Taylor seems to have had the most lasting impact of all of Simon’s “boys”–with the possible exception of their son Ben (the couple also have a daughter, Sally)–and the story she tells in Boys in the Trees concludes not long after their marriage does. Simon is notably generous toward Taylor in writing about their lives together. Perhaps that’s because he’s her children’s father; perhaps she wants to honor and respect his influence on her life and work; perhaps she still has a soft spot for the man. As someone who’s sometimes had trouble seeing her ex’s less-winning qualities clearly, I can relate…but given some of the details Simon shares about their relationship, I felt that she was far too hard on herself and not hard enough on him (and I can relate to that too).
Simon writes of other “boys” and men besides Taylor and acknowledges here in print, for the first time, which one the second verse of “You’re So Vain” is about (the whole song isn’t about him, and she still won’t name its other inspirations). But the first man in Simon’s life, and the one whose influence has outlasted even James Taylor’s, was her father, and the “daddy issues” she reveals in Boys in the Trees are almost textbook.
Parts of Carly Simon’s story are much like that of other white, female, upper-middle-class Baby Boomers riding the shifting cultural waves of the 1960s and ’70s–but as she was living that story, and experiencing it in a way that was uniquely hers. she was chronicling it and making it the soundtrack for the lives of many women a lot like her. I grew up with Simon’s music, and was engaged and enlightened by the woman who created it and emerges to talk about it in Boys in the Trees. Simon’s years of struggle with a stammer don’t seem to complicate her reading of the audiobook version of the memoir, which also includes original music and clips from the companion album Songs From the Trees. If you’re interested enough in Carly Simon to read her story, I highly recommend letting her read it to you.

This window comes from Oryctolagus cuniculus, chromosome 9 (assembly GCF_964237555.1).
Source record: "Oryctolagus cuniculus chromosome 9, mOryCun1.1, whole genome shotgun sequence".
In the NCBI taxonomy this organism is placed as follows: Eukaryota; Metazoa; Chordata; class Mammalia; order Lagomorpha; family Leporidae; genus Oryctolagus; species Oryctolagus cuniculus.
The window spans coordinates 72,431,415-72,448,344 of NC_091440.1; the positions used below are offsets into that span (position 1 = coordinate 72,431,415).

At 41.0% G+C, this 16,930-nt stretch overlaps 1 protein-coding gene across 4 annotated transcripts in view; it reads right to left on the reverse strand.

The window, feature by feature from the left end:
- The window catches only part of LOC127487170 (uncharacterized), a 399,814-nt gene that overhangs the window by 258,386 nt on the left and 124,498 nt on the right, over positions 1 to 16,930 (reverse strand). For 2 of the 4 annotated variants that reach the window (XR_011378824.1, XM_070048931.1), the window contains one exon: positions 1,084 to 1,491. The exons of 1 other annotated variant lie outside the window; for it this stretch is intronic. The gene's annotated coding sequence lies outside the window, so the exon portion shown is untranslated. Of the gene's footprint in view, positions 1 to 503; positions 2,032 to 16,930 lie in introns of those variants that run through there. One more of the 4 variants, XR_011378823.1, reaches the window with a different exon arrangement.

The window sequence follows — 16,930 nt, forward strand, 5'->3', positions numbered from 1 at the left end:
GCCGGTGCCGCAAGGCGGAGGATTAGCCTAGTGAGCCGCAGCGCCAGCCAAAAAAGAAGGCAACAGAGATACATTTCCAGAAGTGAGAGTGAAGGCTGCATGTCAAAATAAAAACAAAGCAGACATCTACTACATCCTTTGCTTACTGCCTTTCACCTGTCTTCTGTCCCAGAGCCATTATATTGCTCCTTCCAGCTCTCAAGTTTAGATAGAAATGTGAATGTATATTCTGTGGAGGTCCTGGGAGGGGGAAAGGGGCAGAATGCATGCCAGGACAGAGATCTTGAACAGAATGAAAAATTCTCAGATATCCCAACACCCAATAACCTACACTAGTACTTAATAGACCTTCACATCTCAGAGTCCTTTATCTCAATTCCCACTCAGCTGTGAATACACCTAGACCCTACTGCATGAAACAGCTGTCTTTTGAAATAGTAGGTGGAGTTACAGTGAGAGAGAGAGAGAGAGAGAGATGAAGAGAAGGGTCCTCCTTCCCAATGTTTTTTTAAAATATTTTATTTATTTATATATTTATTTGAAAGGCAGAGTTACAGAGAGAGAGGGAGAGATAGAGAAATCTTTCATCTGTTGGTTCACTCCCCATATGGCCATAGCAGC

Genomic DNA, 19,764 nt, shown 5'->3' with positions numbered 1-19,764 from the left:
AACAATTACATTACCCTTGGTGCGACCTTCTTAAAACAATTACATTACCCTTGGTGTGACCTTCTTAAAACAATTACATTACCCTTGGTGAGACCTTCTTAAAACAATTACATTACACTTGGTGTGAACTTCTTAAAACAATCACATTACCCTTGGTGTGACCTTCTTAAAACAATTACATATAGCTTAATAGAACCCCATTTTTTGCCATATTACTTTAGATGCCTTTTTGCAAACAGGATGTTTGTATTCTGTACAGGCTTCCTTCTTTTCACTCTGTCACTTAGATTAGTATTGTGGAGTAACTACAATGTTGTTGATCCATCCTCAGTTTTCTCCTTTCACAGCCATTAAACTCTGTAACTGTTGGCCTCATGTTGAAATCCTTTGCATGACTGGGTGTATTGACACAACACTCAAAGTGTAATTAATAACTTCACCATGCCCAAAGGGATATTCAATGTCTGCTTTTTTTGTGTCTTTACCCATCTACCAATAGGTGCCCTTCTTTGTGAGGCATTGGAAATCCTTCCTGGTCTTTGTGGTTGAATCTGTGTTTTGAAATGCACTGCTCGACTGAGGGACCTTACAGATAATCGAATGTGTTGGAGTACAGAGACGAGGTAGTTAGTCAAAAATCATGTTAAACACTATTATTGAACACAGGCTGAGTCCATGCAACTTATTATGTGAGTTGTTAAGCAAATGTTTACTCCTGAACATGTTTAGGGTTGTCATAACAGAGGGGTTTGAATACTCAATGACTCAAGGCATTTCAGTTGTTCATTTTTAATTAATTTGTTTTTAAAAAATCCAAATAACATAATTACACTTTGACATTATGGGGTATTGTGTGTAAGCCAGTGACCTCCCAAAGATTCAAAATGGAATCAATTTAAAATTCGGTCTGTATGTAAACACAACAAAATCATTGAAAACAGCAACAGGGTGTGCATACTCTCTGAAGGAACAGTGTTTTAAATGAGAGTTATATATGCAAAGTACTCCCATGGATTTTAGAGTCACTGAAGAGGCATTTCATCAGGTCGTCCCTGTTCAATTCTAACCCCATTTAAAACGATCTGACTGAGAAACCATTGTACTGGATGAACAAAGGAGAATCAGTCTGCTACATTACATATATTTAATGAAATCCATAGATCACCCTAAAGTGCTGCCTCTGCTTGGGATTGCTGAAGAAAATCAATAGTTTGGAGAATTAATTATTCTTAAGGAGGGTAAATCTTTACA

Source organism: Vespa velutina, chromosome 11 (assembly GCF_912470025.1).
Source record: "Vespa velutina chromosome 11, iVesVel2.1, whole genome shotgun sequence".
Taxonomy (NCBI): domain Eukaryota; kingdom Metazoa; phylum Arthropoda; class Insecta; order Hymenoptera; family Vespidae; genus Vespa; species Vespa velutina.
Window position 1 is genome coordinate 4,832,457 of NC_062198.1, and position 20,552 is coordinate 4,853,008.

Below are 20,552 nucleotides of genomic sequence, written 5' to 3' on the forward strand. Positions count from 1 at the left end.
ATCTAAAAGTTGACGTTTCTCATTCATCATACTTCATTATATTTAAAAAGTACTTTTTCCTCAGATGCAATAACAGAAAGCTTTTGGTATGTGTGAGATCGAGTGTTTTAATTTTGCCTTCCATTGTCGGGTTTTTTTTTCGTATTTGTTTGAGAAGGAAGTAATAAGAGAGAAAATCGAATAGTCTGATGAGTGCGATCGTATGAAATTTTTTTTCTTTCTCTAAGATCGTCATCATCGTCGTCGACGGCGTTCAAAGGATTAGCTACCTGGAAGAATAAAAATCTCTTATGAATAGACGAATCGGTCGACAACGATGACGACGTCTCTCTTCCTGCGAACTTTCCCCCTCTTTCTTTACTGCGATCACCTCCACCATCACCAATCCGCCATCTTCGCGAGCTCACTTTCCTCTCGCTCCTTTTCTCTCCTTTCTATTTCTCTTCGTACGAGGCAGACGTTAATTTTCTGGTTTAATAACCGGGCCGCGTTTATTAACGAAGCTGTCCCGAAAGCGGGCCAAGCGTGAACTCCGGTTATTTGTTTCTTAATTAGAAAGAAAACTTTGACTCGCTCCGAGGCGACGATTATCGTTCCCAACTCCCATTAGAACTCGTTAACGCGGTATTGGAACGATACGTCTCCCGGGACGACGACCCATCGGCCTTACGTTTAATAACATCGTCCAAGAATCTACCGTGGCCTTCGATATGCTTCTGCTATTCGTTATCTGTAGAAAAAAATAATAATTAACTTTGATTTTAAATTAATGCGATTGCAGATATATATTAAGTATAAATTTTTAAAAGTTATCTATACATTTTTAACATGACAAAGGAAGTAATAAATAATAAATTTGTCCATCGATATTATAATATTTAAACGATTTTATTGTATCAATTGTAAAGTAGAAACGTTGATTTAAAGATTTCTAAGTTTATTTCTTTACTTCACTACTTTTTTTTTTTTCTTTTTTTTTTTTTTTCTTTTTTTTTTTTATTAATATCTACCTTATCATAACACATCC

from Chapter One:
“This day may have been the day, the very day my identity was born. Before the incident occurred, I didn’t think about who I was. After, I would spend the rest of my life testing to see if I had been right.
“The whole family was gathered after dinner to make the acquaintance of a possible nurse for Peter, my brother, just born five months before. Lucy and Joey, my two older sisters, and I were all under the age of eight. We lived in the top floor of a six-story town house on Eleventh Stteet.
“‘Quick, girls, it’s almost eight, the plane got in an hour ago. Get dressed and wear shoes and socks and brush your hair.’ Mommy was holding a cigarette between her lips. She tried to get a brush through the tangles of my feathery hair and finally grabbed a barrette, attempting to ge tmy hair to go somewhere it stubbornly wouldn’t go. She left it in a web of blond knots and went on to an easier task: brushing Lucy’s hair.
“Andrea Simon still had to neaten up her chignon, don her black calf heels, and apply a new layer of lipstick. She always wore bright red.”